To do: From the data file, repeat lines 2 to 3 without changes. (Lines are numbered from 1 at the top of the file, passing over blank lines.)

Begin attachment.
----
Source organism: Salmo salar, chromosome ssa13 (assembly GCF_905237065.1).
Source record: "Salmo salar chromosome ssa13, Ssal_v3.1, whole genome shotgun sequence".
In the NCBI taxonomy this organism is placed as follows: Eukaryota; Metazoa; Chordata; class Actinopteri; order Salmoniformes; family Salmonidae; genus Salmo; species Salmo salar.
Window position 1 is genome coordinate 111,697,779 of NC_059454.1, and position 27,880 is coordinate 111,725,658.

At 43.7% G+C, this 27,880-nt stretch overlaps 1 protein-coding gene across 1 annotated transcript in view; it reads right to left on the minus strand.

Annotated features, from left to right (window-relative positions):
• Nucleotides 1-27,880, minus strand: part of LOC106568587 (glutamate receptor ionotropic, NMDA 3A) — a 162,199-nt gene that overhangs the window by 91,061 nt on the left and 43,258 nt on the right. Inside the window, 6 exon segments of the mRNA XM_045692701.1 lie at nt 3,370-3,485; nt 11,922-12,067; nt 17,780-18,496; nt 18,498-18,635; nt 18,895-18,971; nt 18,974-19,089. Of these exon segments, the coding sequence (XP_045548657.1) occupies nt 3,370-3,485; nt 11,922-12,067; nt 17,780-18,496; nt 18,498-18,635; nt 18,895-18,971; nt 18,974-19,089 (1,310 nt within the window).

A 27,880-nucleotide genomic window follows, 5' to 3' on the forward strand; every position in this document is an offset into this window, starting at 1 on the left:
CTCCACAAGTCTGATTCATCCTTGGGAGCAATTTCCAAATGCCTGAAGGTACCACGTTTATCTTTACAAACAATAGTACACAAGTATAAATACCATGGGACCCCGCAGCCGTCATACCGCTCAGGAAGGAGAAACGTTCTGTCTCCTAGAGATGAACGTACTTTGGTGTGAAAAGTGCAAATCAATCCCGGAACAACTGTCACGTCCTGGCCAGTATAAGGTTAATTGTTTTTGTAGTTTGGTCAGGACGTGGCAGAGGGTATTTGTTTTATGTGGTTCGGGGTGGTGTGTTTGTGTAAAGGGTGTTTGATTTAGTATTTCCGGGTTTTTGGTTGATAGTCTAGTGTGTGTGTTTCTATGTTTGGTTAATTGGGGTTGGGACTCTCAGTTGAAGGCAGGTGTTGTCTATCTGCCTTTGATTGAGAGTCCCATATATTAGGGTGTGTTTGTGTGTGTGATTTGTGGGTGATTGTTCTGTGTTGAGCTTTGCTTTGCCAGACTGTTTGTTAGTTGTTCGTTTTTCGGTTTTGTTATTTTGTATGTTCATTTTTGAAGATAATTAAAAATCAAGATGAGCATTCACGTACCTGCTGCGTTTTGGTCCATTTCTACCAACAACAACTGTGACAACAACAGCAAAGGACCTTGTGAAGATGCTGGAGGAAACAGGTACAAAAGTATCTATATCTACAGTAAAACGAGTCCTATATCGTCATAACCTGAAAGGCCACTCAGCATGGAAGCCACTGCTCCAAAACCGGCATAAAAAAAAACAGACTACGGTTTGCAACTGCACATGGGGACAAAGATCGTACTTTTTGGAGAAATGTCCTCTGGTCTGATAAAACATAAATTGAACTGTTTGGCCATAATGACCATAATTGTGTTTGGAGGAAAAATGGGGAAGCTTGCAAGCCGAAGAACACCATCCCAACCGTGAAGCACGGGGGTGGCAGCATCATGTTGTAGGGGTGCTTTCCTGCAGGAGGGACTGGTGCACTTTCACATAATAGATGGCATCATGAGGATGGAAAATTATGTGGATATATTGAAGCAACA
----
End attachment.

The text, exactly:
Source record: "Salmo salar chromosome ssa13, Ssal_v3.1, whole genome shotgun sequence".
In the NCBI taxonomy this organism is placed as follows: Eukaryota; Metazoa; Chordata; class Actinopteri; order Salmoniformes; family Salmonidae; genus Salmo; species Salmo salar.